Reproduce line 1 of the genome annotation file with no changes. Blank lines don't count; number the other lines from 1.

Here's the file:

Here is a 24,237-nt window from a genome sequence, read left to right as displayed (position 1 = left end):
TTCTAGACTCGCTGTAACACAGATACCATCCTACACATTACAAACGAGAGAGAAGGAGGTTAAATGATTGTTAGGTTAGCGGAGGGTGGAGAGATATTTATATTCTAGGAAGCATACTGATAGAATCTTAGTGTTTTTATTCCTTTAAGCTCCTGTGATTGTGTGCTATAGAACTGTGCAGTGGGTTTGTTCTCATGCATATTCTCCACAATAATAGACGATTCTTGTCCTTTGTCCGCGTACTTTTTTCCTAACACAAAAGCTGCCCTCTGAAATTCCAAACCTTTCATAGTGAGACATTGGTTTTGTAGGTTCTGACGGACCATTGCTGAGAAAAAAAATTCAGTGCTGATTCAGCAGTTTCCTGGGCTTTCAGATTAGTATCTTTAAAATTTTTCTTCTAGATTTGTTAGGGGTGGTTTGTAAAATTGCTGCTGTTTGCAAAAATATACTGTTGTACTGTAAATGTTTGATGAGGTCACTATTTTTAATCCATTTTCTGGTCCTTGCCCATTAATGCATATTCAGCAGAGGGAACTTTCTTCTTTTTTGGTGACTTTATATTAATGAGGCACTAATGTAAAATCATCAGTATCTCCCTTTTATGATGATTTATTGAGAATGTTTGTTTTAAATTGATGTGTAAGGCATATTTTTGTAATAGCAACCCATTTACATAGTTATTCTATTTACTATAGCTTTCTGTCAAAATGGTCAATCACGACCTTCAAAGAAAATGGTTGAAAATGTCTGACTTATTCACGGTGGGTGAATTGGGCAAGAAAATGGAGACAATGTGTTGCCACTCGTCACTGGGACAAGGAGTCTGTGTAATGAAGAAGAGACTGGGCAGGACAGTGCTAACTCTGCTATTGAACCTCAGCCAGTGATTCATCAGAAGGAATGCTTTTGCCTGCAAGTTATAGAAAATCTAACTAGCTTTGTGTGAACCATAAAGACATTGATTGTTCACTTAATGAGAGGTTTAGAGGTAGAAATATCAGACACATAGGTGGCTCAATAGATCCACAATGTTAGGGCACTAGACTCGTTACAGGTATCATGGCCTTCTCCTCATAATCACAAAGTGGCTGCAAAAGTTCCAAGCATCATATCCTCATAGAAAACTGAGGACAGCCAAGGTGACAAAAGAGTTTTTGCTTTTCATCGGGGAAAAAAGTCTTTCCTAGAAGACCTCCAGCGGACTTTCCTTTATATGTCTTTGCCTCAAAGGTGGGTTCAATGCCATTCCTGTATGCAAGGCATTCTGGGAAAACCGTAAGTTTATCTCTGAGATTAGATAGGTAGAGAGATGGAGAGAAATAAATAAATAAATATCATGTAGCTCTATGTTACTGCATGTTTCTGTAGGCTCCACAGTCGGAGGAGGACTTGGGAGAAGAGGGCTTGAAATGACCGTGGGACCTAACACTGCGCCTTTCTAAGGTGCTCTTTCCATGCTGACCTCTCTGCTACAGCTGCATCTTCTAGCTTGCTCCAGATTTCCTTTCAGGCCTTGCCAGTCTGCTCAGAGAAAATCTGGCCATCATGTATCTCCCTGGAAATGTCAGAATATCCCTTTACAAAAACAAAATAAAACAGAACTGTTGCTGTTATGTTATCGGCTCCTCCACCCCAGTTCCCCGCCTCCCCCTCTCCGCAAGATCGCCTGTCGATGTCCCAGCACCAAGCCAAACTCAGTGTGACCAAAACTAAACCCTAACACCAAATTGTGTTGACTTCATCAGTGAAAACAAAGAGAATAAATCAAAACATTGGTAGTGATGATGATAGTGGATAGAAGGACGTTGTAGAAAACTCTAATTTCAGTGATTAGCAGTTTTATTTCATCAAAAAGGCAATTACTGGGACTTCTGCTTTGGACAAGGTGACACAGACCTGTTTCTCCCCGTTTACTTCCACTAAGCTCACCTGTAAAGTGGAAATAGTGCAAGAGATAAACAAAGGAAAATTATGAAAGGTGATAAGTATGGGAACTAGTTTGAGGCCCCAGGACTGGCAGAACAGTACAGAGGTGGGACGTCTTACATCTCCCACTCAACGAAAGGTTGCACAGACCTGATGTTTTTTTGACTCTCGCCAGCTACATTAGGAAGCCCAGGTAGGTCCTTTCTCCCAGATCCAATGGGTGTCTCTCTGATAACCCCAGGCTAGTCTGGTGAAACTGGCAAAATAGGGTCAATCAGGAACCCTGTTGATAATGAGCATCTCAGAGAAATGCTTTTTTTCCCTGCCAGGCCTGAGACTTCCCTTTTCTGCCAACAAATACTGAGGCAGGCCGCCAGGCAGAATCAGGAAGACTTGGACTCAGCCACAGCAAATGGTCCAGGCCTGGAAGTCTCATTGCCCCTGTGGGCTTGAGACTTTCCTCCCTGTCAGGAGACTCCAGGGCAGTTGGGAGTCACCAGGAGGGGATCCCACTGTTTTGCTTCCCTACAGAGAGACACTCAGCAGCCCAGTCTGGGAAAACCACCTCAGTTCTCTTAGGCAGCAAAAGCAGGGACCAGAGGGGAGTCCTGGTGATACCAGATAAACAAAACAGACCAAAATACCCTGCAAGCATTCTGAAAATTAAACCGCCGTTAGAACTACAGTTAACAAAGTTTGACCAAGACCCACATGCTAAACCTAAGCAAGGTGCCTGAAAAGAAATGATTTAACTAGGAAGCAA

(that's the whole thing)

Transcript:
Here is a 24,237-nt window from a genome sequence, read left to right as displayed (position 1 = left end):